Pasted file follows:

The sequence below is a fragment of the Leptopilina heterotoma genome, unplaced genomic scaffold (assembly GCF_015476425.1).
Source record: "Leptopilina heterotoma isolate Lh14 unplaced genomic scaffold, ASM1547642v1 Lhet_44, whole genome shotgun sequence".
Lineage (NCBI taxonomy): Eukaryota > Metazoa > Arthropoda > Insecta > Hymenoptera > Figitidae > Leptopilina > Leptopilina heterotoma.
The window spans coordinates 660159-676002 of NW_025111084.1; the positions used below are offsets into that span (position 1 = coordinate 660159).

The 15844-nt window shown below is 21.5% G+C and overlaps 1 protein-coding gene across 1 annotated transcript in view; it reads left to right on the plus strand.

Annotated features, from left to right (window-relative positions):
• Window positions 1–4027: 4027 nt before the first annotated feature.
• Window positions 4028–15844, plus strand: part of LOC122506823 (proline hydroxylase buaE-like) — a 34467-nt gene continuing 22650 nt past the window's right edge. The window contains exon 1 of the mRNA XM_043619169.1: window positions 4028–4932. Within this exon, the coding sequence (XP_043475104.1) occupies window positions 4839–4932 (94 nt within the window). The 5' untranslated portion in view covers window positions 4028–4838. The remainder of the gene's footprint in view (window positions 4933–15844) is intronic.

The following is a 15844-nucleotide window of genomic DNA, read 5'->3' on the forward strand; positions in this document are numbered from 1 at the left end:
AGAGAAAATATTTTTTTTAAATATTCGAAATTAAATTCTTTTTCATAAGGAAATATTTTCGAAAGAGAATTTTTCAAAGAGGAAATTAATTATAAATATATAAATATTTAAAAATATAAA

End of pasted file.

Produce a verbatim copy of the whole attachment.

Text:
The sequence below is a fragment of the Leptopilina heterotoma genome, unplaced genomic scaffold (assembly GCF_015476425.1).
Source record: "Leptopilina heterotoma isolate Lh14 unplaced genomic scaffold, ASM1547642v1 Lhet_44, whole genome shotgun sequence".
Lineage (NCBI taxonomy): Eukaryota > Metazoa > Arthropoda > Insecta > Hymenoptera > Figitidae > Leptopilina > Leptopilina heterotoma.
The window spans coordinates 660159-676002 of NW_025111084.1; the positions used below are offsets into that span (position 1 = coordinate 660159).

The 15844-nt window shown below is 21.5% G+C and overlaps 1 protein-coding gene across 1 annotated transcript in view; it reads left to right on the plus strand.

Annotated features, from left to right (window-relative positions):
• Window positions 1–4027: 4027 nt before the first annotated feature.
• Window positions 4028–15844, plus strand: part of LOC122506823 (proline hydroxylase buaE-like) — a 34467-nt gene continuing 22650 nt past the window's right edge. The window contains exon 1 of the mRNA XM_043619169.1: window positions 4028–4932. Within this exon, the coding sequence (XP_043475104.1) occupies window positions 4839–4932 (94 nt within the window). The 5' untranslated portion in view covers window positions 4028–4838. The remainder of the gene's footprint in view (window positions 4933–15844) is intronic.

The following is a 15844-nucleotide window of genomic DNA, read 5'->3' on the forward strand; positions in this document are numbered from 1 at the left end:
AGAGAAAATATTTTTTTTAAATATTCGAAATTAAATTCTTTTTCATAAGGAAATATTTTCGAAAGAGAATTTTTCAAAGAGGAAATTAATTATAAATATATAAATATTTAAAAATATAAA